GENEVA: A locust outbreak in Sudan and Eritrea is spreading rapidly along both sides of the Red Sea to Saudi Arabia and Egypt, the UN Food and Agriculture Organization (FAO) said on Friday, flagging a possible threat to crops and food security.
“Good rains along the Red Sea coastal plains in Eritrea and Sudan have allowed two generations of breeding since October, leading to a substantial increase in locust populations and the formation of highly mobile swarms,” it said.
At least one swarm had crossed to the northern coast of Saudi Arabia in mid-January, with further swarms a week later.
Rains from two cyclones in 2018 had triggered breeding of locusts in the Empty Quarter region of Saudi Arabia, near the Yemen-Oman border, and a few swarms from two generations of breeding had reached the UAE and southern Iran.
There was a risk of further spread toward the India-Pakistan border, the FAO statement said.
“The next three months will be critical to bring the locust situation under control before the summer breeding starts,” FAO locust expert Keith Cressman said in the statement.
“The further spread of the current outbreak depends on two major factors — effective control and monitoring measures in locust breeding areas of Sudan, Eritrea and Saudi Arabia and the surrounding countries, and rainfall intensity between March and May along both sides of the Red Sea and in the interior of the Arabian Peninsula.”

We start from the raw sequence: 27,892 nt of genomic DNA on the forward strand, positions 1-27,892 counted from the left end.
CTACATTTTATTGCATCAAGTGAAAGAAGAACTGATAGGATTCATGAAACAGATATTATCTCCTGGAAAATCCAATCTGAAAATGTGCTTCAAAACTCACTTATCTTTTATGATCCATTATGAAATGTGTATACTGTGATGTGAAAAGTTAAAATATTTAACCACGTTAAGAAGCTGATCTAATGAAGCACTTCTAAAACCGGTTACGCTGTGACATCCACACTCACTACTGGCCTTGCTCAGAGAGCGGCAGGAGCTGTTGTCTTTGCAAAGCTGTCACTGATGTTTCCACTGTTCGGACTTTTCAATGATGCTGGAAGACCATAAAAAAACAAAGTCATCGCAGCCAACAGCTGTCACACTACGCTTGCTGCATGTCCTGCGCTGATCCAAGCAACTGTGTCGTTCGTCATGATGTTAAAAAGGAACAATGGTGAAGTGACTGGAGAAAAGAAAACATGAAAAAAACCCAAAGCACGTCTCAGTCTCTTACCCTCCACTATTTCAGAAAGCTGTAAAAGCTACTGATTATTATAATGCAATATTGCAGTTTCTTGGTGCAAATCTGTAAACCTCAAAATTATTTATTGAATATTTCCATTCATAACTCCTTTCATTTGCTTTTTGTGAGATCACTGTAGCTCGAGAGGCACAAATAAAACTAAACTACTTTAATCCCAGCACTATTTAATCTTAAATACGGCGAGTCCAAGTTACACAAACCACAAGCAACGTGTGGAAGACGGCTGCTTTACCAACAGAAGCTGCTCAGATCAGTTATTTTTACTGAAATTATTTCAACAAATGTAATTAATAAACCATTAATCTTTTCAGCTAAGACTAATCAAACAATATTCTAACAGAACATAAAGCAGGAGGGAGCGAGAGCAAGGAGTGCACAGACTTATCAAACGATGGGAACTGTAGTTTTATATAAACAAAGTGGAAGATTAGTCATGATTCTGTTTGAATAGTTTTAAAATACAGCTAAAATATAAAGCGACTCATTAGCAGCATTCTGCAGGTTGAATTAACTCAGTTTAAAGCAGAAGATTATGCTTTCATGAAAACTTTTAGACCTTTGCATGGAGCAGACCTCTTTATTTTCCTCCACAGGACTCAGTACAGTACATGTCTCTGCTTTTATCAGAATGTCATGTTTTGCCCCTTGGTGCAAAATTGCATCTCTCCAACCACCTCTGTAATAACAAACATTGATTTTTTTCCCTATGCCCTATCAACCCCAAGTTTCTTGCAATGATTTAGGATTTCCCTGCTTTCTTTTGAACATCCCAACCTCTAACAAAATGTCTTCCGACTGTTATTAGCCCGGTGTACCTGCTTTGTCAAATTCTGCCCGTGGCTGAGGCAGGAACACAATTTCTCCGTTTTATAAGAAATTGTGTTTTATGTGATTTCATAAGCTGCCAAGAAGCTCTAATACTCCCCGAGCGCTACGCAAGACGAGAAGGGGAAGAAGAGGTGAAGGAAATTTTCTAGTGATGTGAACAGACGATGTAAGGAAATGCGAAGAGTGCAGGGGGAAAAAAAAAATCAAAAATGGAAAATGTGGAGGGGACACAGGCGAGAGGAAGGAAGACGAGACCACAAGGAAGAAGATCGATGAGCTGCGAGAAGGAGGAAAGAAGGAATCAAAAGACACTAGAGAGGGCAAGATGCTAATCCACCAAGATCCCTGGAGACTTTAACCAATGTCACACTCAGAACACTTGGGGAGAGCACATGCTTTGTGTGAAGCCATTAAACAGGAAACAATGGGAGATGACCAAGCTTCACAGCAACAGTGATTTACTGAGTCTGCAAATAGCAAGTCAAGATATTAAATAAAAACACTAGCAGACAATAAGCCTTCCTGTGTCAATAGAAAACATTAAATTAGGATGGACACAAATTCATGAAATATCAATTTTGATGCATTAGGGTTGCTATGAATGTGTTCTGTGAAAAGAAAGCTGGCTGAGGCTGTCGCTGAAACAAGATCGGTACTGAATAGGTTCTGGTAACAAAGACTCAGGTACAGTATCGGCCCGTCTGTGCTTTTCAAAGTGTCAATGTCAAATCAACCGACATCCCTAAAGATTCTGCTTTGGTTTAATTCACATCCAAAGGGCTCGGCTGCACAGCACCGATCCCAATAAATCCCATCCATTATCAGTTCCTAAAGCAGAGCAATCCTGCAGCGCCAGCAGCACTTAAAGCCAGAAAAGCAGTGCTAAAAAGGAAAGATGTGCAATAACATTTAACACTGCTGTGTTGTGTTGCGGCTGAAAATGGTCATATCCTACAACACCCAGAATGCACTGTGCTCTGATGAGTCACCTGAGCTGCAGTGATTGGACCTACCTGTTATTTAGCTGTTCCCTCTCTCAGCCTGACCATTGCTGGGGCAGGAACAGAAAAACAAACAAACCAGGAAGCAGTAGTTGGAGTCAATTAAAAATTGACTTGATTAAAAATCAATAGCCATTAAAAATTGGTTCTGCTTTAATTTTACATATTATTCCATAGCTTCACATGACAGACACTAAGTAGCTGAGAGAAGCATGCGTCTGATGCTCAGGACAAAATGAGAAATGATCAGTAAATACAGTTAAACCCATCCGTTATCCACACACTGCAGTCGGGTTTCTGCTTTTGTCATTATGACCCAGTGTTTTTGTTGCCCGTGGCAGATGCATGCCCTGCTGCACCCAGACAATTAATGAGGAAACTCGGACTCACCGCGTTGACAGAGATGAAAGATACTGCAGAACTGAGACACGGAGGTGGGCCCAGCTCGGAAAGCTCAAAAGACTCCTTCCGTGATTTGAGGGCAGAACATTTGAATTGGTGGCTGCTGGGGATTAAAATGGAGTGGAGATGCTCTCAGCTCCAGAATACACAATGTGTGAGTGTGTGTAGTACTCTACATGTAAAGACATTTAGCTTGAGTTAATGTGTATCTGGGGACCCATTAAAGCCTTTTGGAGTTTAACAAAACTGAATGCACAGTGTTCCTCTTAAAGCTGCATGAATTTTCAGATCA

Control operations have treated nearly 85,000 ha (200,000 acres) since December including 30,000 ha in the past two weeks in Egypt, Eritrea, Saudi Arabia and Sudan, the FAO said.
Control measures are also underway in Iran after at least one swarm arrived on the southern coast at the end of January, it said.
Adult locust swarms can fly up to 150 km a day with the wind and adult insects can consume roughly their own weight in fresh food per day. A very small swarm eats as much in one day as about 35,000 people, posing a devastating threat to crops and food security.
In an emailed comment to Reuters, Cressman said the last major desert locust upsurge was in 2003-2005 when more than 12 million hectares were treated in west and northwest Africa, incurring a cost of about $750 million including food aid.